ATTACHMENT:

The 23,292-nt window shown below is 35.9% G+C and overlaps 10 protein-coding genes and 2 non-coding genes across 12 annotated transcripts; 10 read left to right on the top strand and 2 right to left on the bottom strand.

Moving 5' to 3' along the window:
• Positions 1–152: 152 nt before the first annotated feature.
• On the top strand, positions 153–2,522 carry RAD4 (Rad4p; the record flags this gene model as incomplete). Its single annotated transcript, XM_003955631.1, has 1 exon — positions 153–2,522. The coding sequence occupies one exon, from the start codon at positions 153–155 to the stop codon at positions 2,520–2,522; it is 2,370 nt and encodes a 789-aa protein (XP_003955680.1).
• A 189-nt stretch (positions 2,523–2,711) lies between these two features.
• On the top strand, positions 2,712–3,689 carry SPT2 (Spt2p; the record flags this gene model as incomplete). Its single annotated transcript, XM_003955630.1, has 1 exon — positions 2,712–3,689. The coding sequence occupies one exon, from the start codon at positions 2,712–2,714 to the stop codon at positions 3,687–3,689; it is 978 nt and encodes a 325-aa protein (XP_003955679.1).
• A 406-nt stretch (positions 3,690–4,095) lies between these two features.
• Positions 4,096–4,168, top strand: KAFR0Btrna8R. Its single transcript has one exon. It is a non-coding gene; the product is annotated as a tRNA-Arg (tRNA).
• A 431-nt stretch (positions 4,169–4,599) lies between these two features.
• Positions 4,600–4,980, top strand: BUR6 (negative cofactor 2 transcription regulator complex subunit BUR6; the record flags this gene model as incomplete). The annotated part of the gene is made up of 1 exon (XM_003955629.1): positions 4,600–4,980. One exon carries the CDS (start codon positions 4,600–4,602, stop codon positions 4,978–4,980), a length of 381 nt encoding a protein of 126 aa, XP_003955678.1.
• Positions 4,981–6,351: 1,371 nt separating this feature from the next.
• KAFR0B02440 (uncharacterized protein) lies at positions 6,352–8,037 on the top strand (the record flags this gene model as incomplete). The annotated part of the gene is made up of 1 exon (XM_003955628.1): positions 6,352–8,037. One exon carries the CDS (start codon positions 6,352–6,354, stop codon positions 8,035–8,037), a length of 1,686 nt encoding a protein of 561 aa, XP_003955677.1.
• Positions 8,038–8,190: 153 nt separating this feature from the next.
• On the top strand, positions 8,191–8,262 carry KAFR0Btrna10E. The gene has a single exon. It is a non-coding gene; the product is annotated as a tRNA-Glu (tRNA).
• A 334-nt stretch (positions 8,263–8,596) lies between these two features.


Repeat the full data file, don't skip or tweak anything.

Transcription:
The 23,292-nt window shown below is 35.9% G+C and overlaps 10 protein-coding genes and 2 non-coding genes across 12 annotated transcripts; 10 read left to right on the top strand and 2 right to left on the bottom strand.

Moving 5' to 3' along the window:
• Positions 1–152: 152 nt before the first annotated feature.
• On the top strand, positions 153–2,522 carry RAD4 (Rad4p; the record flags this gene model as incomplete). Its single annotated transcript, XM_003955631.1, has 1 exon — positions 153–2,522. The coding sequence occupies one exon, from the start codon at positions 153–155 to the stop codon at positions 2,520–2,522; it is 2,370 nt and encodes a 789-aa protein (XP_003955680.1).
• A 189-nt stretch (positions 2,523–2,711) lies between these two features.
• On the top strand, positions 2,712–3,689 carry SPT2 (Spt2p; the record flags this gene model as incomplete). Its single annotated transcript, XM_003955630.1, has 1 exon — positions 2,712–3,689. The coding sequence occupies one exon, from the start codon at positions 2,712–2,714 to the stop codon at positions 3,687–3,689; it is 978 nt and encodes a 325-aa protein (XP_003955679.1).
• A 406-nt stretch (positions 3,690–4,095) lies between these two features.
• Positions 4,096–4,168, top strand: KAFR0Btrna8R. Its single transcript has one exon. It is a non-coding gene; the product is annotated as a tRNA-Arg (tRNA).
• A 431-nt stretch (positions 4,169–4,599) lies between these two features.
• Positions 4,600–4,980, top strand: BUR6 (negative cofactor 2 transcription regulator complex subunit BUR6; the record flags this gene model as incomplete). The annotated part of the gene is made up of 1 exon (XM_003955629.1): positions 4,600–4,980. One exon carries the CDS (start codon positions 4,600–4,602, stop codon positions 4,978–4,980), a length of 381 nt encoding a protein of 126 aa, XP_003955678.1.
• Positions 4,981–6,351: 1,371 nt separating this feature from the next.
• KAFR0B02440 (uncharacterized protein) lies at positions 6,352–8,037 on the top strand (the record flags this gene model as incomplete). The annotated part of the gene is made up of 1 exon (XM_003955628.1): positions 6,352–8,037. One exon carries the CDS (start codon positions 6,352–6,354, stop codon positions 8,035–8,037), a length of 1,686 nt encoding a protein of 561 aa, XP_003955677.1.
• Positions 8,038–8,190: 153 nt separating this feature from the next.
• On the top strand, positions 8,191–8,262 carry KAFR0Btrna10E. The gene has a single exon. It is a non-coding gene; the product is annotated as a tRNA-Glu (tRNA).
• A 334-nt stretch (positions 8,263–8,596) lies between these two features.